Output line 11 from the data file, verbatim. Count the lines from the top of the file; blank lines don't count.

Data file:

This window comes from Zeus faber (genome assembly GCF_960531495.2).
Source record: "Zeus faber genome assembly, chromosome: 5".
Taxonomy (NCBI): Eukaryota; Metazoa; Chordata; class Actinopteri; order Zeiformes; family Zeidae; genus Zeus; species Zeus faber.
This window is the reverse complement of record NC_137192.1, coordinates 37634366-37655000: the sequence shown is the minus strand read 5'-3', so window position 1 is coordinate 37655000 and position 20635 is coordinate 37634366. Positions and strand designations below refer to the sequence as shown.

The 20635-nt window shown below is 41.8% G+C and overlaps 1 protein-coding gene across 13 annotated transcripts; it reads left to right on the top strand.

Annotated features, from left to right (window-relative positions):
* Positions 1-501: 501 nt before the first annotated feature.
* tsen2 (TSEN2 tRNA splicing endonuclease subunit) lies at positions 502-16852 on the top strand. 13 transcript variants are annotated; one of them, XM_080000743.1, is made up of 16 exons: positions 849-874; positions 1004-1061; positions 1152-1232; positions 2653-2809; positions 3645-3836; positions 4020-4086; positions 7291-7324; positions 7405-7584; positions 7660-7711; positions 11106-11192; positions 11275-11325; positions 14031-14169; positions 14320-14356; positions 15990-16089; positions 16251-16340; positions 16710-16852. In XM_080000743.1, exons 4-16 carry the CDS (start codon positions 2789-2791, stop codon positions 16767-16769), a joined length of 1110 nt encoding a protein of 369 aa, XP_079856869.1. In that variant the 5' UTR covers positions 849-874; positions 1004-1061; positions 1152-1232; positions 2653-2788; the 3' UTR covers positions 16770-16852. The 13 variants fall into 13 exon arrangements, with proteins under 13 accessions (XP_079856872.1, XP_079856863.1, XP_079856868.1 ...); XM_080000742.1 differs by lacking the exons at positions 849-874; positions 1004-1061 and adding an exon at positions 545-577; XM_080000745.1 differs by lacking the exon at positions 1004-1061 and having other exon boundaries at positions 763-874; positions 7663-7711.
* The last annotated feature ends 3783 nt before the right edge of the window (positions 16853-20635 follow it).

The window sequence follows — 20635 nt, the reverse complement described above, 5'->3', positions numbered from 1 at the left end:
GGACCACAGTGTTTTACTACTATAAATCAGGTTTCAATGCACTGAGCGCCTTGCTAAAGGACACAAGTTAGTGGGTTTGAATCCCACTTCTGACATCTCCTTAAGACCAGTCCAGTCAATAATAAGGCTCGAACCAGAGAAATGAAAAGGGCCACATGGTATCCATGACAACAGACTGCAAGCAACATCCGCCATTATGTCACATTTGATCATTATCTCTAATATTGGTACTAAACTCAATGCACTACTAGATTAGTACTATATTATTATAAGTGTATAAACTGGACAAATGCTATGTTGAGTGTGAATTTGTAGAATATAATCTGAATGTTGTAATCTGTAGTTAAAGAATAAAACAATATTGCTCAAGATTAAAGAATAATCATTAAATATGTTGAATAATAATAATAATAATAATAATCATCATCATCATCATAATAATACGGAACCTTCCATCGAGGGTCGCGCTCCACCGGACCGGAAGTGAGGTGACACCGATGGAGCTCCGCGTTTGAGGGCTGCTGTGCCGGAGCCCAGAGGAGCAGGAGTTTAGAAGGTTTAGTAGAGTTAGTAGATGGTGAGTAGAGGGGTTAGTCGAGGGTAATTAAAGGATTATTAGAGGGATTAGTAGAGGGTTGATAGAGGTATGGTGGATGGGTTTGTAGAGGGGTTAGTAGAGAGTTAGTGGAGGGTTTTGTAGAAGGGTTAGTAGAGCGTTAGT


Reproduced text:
GGACCACAGTGTTTTACTACTATAAATCAGGTTTCAATGCACTGAGCGCCTTGCTAAAGGACACAAGTTAGTGGGTTTGAATCCCACTTCTGACATCTCCTTAAGACCAGTCCAGTCAATAATAAGGCTCGAACCAGAGAAATGAAAAGGGCCACATGGTATCCATGACAACAGACTGCAAGCAACATCCGCCATTATGTCACATTTGATCATTATCTCTAATATTGGTACTAAACTCAATGCACTACTAGATTAGTACTATATTATTATAAGTGTATAAACTGGACAAATGCTATGTTGAGTGTGAATTTGTAGAATATAATCTGAATGTTGTAATCTGTAGTTAAAGAATAAAACAATATTGCTCAAGATTAAAGAATAATCATTAAATATGTTGAATAATAATAATAATAATAATAATCATCATCATCATCATAATAATACGGAACCTTCCATCGAGGGTCGCGCTCCACCGGACCGGAAGTGAGGTGACACCGATGGAGCTCCGCGTTTGAGGGCTGCTGTGCCGGAGCCCAGAGGAGCAGGAGTTTAGAAGGTTTAGTAGAGTTAGTAGATGGTGAGTAGAGGGGTTAGTCGAGGGTAATTAAAGGATTATTAGAGGGATTAGTAGAGGGTTGATAGAGGTATGGTGGATGGGTTTGTAGAGGGGTTAGTAGAGAGTTAGTGGAGGGTTTTGTAGAAGGGTTAGTAGAGCGTTAGT